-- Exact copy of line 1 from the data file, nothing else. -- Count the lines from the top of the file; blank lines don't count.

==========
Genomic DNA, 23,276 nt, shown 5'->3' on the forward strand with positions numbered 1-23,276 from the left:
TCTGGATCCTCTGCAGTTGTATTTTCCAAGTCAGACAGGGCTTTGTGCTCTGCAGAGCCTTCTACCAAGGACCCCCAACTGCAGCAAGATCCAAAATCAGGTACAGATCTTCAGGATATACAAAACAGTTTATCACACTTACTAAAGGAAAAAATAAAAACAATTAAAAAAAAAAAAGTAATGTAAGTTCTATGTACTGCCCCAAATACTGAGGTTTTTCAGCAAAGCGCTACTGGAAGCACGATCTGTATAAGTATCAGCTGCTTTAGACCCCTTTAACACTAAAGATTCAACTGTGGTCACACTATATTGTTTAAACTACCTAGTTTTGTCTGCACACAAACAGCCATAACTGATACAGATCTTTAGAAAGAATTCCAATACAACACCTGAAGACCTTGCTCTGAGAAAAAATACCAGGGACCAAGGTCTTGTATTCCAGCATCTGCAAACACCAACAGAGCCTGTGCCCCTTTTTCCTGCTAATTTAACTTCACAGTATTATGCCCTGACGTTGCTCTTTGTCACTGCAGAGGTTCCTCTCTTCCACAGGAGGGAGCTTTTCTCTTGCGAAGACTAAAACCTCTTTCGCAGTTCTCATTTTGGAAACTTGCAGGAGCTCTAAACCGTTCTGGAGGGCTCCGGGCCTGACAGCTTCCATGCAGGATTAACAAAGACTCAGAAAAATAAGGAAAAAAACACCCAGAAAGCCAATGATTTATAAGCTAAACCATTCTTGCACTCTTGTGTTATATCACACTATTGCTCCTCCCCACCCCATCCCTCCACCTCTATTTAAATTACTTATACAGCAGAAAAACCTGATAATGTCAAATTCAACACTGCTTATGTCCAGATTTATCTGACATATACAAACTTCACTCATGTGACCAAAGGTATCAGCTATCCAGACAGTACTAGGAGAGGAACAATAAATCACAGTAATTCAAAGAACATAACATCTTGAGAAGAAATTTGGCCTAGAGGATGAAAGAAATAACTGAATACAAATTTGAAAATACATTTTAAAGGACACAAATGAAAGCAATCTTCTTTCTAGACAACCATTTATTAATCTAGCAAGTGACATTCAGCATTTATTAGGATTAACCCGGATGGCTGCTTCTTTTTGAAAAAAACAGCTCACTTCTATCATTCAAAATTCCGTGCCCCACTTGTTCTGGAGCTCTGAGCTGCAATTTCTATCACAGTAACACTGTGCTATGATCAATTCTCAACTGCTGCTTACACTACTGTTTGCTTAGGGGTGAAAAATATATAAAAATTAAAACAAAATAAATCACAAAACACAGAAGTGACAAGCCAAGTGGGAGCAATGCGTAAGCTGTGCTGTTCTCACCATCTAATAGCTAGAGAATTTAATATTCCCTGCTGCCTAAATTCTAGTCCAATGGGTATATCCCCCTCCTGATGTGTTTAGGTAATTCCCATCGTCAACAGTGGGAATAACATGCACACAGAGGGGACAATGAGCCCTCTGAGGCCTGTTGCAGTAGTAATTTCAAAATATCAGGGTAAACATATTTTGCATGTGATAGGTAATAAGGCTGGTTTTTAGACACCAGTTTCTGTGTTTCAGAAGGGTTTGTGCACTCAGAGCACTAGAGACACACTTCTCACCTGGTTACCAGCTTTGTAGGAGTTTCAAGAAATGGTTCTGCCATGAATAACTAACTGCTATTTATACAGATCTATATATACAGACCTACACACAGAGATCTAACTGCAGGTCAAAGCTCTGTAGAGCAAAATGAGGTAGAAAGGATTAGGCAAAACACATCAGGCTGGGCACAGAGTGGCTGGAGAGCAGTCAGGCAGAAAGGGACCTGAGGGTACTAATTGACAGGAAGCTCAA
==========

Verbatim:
Genomic DNA, 23,276 nt, shown 5'->3' on the forward strand with positions numbered 1-23,276 from the left: